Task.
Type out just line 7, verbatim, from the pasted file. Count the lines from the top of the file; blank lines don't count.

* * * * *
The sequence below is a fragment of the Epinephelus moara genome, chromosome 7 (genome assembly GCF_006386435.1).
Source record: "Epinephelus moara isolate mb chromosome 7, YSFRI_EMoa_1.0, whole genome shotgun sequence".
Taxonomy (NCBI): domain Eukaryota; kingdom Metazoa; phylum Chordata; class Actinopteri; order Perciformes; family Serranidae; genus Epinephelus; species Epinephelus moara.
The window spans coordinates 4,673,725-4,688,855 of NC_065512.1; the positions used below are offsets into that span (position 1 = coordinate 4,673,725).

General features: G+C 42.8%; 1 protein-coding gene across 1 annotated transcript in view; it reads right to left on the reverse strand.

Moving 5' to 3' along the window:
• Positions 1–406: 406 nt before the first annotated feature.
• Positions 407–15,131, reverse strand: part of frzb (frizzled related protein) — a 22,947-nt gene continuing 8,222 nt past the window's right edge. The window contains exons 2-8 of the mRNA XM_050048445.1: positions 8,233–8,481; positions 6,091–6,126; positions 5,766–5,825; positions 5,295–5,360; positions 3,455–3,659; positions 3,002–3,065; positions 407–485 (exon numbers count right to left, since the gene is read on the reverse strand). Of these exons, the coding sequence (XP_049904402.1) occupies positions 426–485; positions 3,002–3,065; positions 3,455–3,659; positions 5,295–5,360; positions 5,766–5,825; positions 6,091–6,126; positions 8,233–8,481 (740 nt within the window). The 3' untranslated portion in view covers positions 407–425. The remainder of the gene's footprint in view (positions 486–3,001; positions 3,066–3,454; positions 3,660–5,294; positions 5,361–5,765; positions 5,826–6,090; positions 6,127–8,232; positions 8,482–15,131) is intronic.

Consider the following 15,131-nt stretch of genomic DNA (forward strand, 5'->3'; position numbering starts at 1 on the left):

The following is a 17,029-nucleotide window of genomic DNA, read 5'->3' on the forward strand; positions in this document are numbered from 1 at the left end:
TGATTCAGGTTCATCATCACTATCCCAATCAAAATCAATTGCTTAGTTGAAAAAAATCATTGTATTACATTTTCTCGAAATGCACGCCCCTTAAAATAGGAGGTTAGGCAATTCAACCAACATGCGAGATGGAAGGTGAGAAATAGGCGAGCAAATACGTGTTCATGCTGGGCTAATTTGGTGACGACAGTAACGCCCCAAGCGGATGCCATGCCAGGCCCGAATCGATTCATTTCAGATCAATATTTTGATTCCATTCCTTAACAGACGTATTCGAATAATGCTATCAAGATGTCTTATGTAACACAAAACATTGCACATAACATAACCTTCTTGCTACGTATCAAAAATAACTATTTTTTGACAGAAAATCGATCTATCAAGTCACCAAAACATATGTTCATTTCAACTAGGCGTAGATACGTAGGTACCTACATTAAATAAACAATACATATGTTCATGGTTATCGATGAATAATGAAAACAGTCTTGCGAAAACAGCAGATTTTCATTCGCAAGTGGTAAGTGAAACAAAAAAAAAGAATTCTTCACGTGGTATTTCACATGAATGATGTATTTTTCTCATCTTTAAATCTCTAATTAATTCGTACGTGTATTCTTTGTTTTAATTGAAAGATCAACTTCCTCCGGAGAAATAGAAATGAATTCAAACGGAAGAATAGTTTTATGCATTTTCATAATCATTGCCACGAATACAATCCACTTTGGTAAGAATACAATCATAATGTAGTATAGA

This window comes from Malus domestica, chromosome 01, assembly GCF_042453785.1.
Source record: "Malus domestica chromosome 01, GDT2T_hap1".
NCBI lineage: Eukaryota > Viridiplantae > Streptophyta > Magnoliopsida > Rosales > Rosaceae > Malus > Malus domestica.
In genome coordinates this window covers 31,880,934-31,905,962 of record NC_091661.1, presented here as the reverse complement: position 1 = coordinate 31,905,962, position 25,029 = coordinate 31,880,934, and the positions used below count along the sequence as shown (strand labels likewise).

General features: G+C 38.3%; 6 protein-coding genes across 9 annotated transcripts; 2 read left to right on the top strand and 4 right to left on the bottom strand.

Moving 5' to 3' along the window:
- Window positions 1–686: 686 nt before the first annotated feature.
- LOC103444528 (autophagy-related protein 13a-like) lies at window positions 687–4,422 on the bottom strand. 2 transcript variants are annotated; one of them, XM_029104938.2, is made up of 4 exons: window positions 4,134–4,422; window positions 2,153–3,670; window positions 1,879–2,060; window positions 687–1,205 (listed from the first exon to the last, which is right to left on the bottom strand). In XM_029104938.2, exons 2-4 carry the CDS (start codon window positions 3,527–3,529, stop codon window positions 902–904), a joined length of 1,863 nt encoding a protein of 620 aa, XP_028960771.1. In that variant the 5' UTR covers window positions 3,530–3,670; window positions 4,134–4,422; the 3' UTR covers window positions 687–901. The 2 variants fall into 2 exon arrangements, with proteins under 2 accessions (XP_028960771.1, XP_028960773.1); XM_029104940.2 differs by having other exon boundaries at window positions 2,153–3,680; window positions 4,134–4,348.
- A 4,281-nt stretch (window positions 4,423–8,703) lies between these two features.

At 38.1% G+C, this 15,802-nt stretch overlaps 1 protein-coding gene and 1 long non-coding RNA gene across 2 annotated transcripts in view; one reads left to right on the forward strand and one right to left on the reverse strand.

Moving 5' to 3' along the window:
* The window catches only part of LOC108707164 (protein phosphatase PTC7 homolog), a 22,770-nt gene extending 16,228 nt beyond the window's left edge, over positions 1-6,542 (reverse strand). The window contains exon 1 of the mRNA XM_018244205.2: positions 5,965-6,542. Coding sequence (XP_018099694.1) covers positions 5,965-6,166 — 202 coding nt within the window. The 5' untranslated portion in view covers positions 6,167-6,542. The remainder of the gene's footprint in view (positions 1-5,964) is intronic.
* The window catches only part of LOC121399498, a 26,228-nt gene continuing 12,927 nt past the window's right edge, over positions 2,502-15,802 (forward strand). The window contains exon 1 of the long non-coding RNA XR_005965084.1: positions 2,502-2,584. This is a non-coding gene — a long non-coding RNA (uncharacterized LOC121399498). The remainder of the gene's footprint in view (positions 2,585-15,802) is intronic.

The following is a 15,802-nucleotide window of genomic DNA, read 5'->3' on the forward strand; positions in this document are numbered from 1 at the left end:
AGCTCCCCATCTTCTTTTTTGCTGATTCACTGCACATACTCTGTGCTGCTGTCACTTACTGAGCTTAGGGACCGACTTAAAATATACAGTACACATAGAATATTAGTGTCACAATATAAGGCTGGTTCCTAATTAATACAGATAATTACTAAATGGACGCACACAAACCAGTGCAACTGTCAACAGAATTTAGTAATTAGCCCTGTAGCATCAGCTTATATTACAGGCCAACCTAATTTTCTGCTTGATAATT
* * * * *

• Positions 1–406: 406 nt before the first annotated feature.